Unlicensed investment advice
IT is well known that this euphoric stock market performance is partly being driven by new retail investors. And many of these investors are being drawn to social media influencers talking about investing and the stock market.
If those speakers have the necessary qualifications and licences, then it is fair game. And if their focus is in education and they are cautious to put in clearly defined disclosures about the risks of investing, then it is not too worrying.
However, things get tricky when the advice is specifically on stock tips and is being dished out by parties who lack the credentials. In the most extreme case, some of these influencers have gotten so popular and confident that they have begun charging membership fees to the public to get access to their investment advice, especially stock tips.
Some of these take the form of VIP clubs on messaging platforms like Telegram. Such activities may be in breach of securities laws.
The question is... is the market regulator doing enough to trawl through the vast social media expanse to look for such activity? On the other hand, licensed investment advisers continue to be subject to strict rules set by the regulator, which entails education levels of analysts who publish reports. Most stock brokers run their research outfits as cost centres, providing it for the benefit of those who trade on their platforms.
Hence they must be feeling pretty peeved that new social media influencers are able to not only flout the law by dishing out investment advice sans the required educational training and licences but also making a tidy profit from it when they start charging fees for their advice.
Careful analysis of Careplus earnings
WHEN a company releases its quarterly results with huge percentage increases in profits against modest rise in revenue, it certainly draws attention.
Careplus Group Bhd’s latest quarterly result showed that the company’s profit was up by more than 2,400% compared to the corresponding period last year. Revenue was up only 30%.
Closer scrutiny reveals that of the RM37.5mil that Careplus registered in its second quarter result, a sum of RM15.4mil came from the one-off sale of its 50% stake in Careplus (M) Sdn Bhd to Australia-listed Ansell Group Ltd.
Nevertheless, even after stripping out the exceptional item, Careplus’ set of results are still impressive with a profit of almost RM22mil.
In February this year, Ansell acquired the stake for a total of RM37mil and the payment that was reflected in the books this quarter is part of the payment.
Hence from next quarter, Careplus’ results will only reflect 50% of the profit from the glove manufacturing operations.
Whether Careplus continues to show a huge rise in profit numbers in the subsequent quarters is something that is left to be seen.However, with Ansell as a partner, Careplus has a strong shoulder to lean on when the oversupply environment in the glove sector kicks in – likely within the next 18 months.
It is evident from Careplus results that all glove companies are on an expansion spree and not only the top four producers.
Careplus is expanding capacity and expects to double production from 4.1 billion pieces to 8.8 billion pieces by the end of next year. Towards this end, the company expects to install and commission 10 new lines by the end of this year and a further 13 by the end of next year.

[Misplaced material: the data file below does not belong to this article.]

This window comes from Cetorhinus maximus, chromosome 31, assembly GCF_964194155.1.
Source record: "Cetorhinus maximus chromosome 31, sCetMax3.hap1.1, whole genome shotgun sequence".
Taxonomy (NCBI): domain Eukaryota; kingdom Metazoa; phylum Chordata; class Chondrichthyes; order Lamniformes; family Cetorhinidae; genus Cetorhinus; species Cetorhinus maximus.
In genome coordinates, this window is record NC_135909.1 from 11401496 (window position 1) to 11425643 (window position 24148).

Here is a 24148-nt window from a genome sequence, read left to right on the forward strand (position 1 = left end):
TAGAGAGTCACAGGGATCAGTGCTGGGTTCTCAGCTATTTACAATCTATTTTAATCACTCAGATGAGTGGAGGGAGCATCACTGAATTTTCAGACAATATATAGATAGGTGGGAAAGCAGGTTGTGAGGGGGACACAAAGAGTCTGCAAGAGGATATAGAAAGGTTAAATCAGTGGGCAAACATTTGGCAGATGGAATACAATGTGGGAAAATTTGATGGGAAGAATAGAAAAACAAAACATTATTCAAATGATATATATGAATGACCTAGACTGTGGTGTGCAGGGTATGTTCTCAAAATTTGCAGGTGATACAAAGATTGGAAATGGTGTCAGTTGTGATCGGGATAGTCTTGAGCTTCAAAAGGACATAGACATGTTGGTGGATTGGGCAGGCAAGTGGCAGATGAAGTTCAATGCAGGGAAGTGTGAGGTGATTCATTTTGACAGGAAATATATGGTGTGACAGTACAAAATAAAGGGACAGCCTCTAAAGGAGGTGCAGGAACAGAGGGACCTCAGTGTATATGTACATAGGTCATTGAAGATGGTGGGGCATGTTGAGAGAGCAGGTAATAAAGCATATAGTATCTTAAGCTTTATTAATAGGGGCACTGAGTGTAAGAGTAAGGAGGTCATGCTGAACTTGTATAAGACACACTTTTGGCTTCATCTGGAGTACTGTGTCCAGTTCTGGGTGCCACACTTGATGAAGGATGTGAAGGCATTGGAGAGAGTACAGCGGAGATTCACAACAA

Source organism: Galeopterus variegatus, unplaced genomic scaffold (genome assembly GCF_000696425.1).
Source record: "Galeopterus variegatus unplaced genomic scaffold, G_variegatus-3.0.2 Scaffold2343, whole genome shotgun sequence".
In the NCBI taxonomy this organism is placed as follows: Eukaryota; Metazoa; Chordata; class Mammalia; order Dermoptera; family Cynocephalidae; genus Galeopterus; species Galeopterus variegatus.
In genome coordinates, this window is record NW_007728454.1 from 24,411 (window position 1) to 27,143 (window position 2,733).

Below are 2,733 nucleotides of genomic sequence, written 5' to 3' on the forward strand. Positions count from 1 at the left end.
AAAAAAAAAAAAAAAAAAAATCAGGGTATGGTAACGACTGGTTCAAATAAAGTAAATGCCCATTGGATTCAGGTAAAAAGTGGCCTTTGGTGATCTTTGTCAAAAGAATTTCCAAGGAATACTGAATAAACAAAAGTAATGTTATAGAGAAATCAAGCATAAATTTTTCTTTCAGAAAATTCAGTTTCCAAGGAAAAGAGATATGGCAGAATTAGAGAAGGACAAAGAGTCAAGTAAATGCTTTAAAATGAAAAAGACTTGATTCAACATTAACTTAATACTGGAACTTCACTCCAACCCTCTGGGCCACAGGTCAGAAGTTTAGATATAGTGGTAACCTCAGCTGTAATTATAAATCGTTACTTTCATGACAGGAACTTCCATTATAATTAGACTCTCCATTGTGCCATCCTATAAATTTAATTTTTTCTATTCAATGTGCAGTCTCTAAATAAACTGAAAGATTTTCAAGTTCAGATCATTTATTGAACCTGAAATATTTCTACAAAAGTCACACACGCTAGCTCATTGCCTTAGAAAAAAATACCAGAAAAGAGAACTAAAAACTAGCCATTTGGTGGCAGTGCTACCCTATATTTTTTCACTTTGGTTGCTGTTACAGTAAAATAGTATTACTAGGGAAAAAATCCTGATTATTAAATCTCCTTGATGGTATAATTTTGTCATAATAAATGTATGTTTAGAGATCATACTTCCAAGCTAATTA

To speed up the commissioning process, it is converting warehouses. And to fulfil its manpower needs, Careplus has proposed to purchase a budget hotel and adjoining shoplots in Senawang to house its workers.
Based on the expansion plans of glove companies, more supply may come into the market sooner than what many anticipate.
And if a vaccine is commercialised by end of this year, as envisaged, the oversupply in the glove sector may kick in sooner than we think.
It’s because of a few
THE rally in the glove stocks has been the talk of the market and it is no surprise given the stellar gains they have made.
Top Glove Group Bhd and Hartalega Holdings Bhd have registered such strong gains in such a short period of time that their performances alone has been credited to lifting the market up to new highs for the year even as the economy emerges from what will be a terrible contraction caused by the movement control order that basically shut down much of the economy.
Those two stocks have been responsible for around 160 points to the FBM KLCI which has seen the index spurt upwards over the past few months.Without those stocks the FBM KLCI would be around the 1,400 point level instead of close to 1,589 at the close yesterday.
But the concentration of stocks pushing up the market is not just unique to Malaysia. In the United States, the FAANG stocks – the heavyweight tech stocks like Amazon, Google, Apple, Netflix and Facebook – were responsible for much of the rise in the S&P 500.
Without those tech stocks performing very well and up significantly for the year, the S&P 500 would not be where it is today. Stripping out those five stocks, the S&P 500 will be in negative territory for the year.
The performance of the gloves stocks in Malaysia – just the top two largest ones – presents a risk to the FBM KLCI.
With Top Glove now the second largest company after a huge rise in its share price, and with other glove companies such as Supermax Corp Bhd and Kossan Rubber Industries Bhd also slated to be included in the FBM KLCI in the next constituent review as they are among the top 30 largest,
Aany downturn in the fortunes of those glove firms will have a huge impact on the FBM KLCI.And that concentrated risk is something Bursa Malaysia can do without when conditions surrounding glove stocks start to turn south.
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